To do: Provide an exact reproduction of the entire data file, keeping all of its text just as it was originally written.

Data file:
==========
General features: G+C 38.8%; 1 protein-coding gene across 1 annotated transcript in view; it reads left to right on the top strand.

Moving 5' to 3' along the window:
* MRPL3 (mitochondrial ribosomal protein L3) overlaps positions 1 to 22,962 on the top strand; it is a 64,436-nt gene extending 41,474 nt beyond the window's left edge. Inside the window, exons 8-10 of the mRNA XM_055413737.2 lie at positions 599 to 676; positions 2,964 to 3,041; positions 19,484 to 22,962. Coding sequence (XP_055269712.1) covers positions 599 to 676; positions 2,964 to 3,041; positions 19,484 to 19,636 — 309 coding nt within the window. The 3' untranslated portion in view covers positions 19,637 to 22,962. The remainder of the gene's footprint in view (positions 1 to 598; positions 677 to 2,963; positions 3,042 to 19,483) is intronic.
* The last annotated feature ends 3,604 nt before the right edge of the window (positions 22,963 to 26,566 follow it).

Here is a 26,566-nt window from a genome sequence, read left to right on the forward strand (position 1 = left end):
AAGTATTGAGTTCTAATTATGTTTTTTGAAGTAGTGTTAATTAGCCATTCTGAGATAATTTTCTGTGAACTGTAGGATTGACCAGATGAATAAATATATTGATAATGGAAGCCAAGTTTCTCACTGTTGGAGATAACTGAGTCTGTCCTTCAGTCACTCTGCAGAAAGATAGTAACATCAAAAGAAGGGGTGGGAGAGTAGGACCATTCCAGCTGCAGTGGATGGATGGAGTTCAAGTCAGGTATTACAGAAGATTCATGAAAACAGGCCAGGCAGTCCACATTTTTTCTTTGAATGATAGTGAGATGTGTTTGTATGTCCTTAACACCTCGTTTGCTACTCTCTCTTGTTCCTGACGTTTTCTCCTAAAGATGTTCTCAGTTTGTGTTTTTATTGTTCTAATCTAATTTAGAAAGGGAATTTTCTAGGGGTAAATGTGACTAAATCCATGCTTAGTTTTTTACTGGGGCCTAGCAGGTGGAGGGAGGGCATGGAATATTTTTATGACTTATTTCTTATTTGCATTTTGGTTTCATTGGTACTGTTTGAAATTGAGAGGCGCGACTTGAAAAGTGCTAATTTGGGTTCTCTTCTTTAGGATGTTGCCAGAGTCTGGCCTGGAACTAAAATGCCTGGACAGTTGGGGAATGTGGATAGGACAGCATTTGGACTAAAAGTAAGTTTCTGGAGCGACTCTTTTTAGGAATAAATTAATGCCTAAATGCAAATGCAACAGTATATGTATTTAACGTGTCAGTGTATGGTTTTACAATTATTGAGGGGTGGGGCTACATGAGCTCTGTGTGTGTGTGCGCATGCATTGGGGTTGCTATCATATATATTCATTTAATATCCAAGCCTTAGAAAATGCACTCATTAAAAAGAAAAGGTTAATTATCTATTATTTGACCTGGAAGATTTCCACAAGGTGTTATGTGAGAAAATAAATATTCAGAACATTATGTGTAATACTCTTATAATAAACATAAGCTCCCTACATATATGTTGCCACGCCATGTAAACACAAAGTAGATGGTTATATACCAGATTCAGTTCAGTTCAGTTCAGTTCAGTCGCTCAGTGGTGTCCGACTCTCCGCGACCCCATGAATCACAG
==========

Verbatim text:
General features: G+C 38.8%; 1 protein-coding gene across 1 annotated transcript in view; it reads left to right on the top strand.

Moving 5' to 3' along the window:
* MRPL3 (mitochondrial ribosomal protein L3) overlaps positions 1 to 22,962 on the top strand; it is a 64,436-nt gene extending 41,474 nt beyond the window's left edge. Inside the window, exons 8-10 of the mRNA XM_055413737.2 lie at positions 599 to 676; positions 2,964 to 3,041; positions 19,484 to 22,962. Coding sequence (XP_055269712.1) covers positions 599 to 676; positions 2,964 to 3,041; positions 19,484 to 19,636 — 309 coding nt within the window. The 3' untranslated portion in view covers positions 19,637 to 22,962. The remainder of the gene's footprint in view (positions 1 to 598; positions 677 to 2,963; positions 3,042 to 19,483) is intronic.
* The last annotated feature ends 3,604 nt before the right edge of the window (positions 22,963 to 26,566 follow it).

Here is a 26,566-nt window from a genome sequence, read left to right on the forward strand (position 1 = left end):
AAGTATTGAGTTCTAATTATGTTTTTTGAAGTAGTGTTAATTAGCCATTCTGAGATAATTTTCTGTGAACTGTAGGATTGACCAGATGAATAAATATATTGATAATGGAAGCCAAGTTTCTCACTGTTGGAGATAACTGAGTCTGTCCTTCAGTCACTCTGCAGAAAGATAGTAACATCAAAAGAAGGGGTGGGAGAGTAGGACCATTCCAGCTGCAGTGGATGGATGGAGTTCAAGTCAGGTATTACAGAAGATTCATGAAAACAGGCCAGGCAGTCCACATTTTTTCTTTGAATGATAGTGAGATGTGTTTGTATGTCCTTAACACCTCGTTTGCTACTCTCTCTTGTTCCTGACGTTTTCTCCTAAAGATGTTCTCAGTTTGTGTTTTTATTGTTCTAATCTAATTTAGAAAGGGAATTTTCTAGGGGTAAATGTGACTAAATCCATGCTTAGTTTTTTACTGGGGCCTAGCAGGTGGAGGGAGGGCATGGAATATTTTTATGACTTATTTCTTATTTGCATTTTGGTTTCATTGGTACTGTTTGAAATTGAGAGGCGCGACTTGAAAAGTGCTAATTTGGGTTCTCTTCTTTAGGATGTTGCCAGAGTCTGGCCTGGAACTAAAATGCCTGGACAGTTGGGGAATGTGGATAGGACAGCATTTGGACTAAAAGTAAGTTTCTGGAGCGACTCTTTTTAGGAATAAATTAATGCCTAAATGCAAATGCAACAGTATATGTATTTAACGTGTCAGTGTATGGTTTTACAATTATTGAGGGGTGGGGCTACATGAGCTCTGTGTGTGTGTGCGCATGCATTGGGGTTGCTATCATATATATTCATTTAATATCCAAGCCTTAGAAAATGCACTCATTAAAAAGAAAAGGTTAATTATCTATTATTTGACCTGGAAGATTTCCACAAGGTGTTATGTGAGAAAATAAATATTCAGAACATTATGTGTAATACTCTTATAATAAACATAAGCTCCCTACATATATGTTGCCACGCCATGTAAACACAAAGTAGATGGTTATATACCAGATTCAGTTCAGTTCAGTTCAGTTCAGTCGCTCAGTGGTGTCCGACTCTCCGCGACCCCATGAATCACAG